Working abroad? Here’s when it’s time to come home
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Working abroad? Here’s when it’s time to come home

3 Oct 2018951 Views

Relocating for work can be one of the most exciting experiences you will have, but sometimes that move should only be temporary. Hays’ Grant Torrens is here to show you the signs it’s time to come home.

I am of the opinion that moving overseas for work is one of the best things a person can do for their career and is something everybody should try at least once.

Take myself, for example: I moved to London from Australia in 2006 before relocating to Singapore in 2010 and I never looked back. I have had the opportunity to increase my cultural intelligence, experience different job markets and learn new languages – and I’m in no hurry to leave!

But, sometimes, an overseas move doesn’t last as long as mine has, with some reaching their expiration date sooner than planned, and this is OK too.

I have run international teams in Asia for quite some time now, long enough to recognise when an employee is ready to return home. Here are the three key signs that I’ve picked up on.

You have taken all you can from this experience

As I said, there is so much to be gained from working in a new country and, when you first moved here, you may have felt like you hit the ground running and learned about 20 new skills overnight.

But now, everything has started to slow down, to the point where you are wondering if you are actually moving backwards. It’s been a while since you experienced anything new, and your gut is telling you that maybe you have taken all you can from this move.

Think about what you wanted to learn and achieve when you first moved overseas. What were your objectives, and have these been fulfilled? If so, what does the next step in your career plan look like, and does it involve working abroad?

Working overseas has to align to your career goals and if you don’t feel like you are moving forward any more, then maybe it’s time to move back.

Opportunities are just as promising at home

When you moved overseas, your career prospects were looking much better abroad than they were at home. Your expertise was in high demand, and you were in a position to get the best benefits, training opportunities and salary.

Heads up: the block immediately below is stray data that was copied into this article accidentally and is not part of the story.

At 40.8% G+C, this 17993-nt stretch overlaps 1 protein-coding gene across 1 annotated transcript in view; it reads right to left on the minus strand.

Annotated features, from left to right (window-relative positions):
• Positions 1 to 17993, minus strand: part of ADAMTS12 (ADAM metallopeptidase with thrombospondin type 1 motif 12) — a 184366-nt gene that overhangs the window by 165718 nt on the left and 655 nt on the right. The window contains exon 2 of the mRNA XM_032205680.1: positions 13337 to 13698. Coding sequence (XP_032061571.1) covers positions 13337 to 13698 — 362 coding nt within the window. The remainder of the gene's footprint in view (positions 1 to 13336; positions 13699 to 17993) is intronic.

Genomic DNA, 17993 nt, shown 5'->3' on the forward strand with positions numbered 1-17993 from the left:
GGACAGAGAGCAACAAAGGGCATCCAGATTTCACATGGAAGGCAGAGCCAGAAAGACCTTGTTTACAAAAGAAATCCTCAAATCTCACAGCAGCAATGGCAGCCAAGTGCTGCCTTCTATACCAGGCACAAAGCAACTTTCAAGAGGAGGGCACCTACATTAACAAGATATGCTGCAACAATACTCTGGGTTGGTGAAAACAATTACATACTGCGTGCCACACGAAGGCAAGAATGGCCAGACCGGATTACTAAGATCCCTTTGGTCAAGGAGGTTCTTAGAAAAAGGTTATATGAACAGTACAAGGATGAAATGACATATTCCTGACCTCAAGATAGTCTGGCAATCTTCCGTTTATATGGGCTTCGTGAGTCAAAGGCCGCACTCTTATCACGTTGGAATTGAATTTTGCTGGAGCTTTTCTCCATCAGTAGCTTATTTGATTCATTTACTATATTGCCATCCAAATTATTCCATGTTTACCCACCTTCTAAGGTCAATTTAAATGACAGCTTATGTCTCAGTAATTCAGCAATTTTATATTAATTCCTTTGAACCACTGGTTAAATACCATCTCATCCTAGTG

But now, some time has passed, you have a new host of skills and experiences to your name and, actually, your career prospects back home are now looking pretty good – in fact, employers are approaching you, offering more financial rewards and better career development.

That’s the good thing about today’s world of work. It is much more fluid and flexible than ever before and, while working overseas can do wonders for a person’s career, there will usually be opportunities in your own home country, too.

You still don’t feel settled

Perhaps the issue with staying in this new country isn’t anything to do with your career. It’s been a year or more of trying to integrate with the team, get to grips with a new culture and build a social life. And maybe on the surface of it, you’ve succeeded. But deep down, you still don’t feel a sense of belonging. You can’t help but think if you were going to feel at home, you would do by now.

What’s more, you miss your home country, your friends, your family – and you find that you jump at the chance to speak to others about the life you left behind.

While your career progression path is important, so is your personal wellbeing. And, actually, you can’t give your career your absolute best if you aren’t happy in your environment – this is true for anyone, not just people working overseas.

If you are still feeling unsettled, even after doing everything you can to adapt to your surroundings, then maybe home would be a better place for you to continue your journey – both personally and professionally.

As I said, I really believe that everyone who wants to grow as a professional should try working abroad at least once in their career. But, if an international move comes to an end quicker than you anticipated, returning back to your home country doesn’t mean you are regressing in any way.

In fact, if the above signs resonated with you, then I would suggest that, in this case, moving home actually means moving forward in your career.

By Grant Torrens

Grant Torrens is the business director at Hays Singapore. His team are specialist recruiters for banking operations, projects and change management, risk management, trade finance, sales and trading, private banking, and insurance.

A version of this article originally appeared on Hays’ Viewpoint blog.

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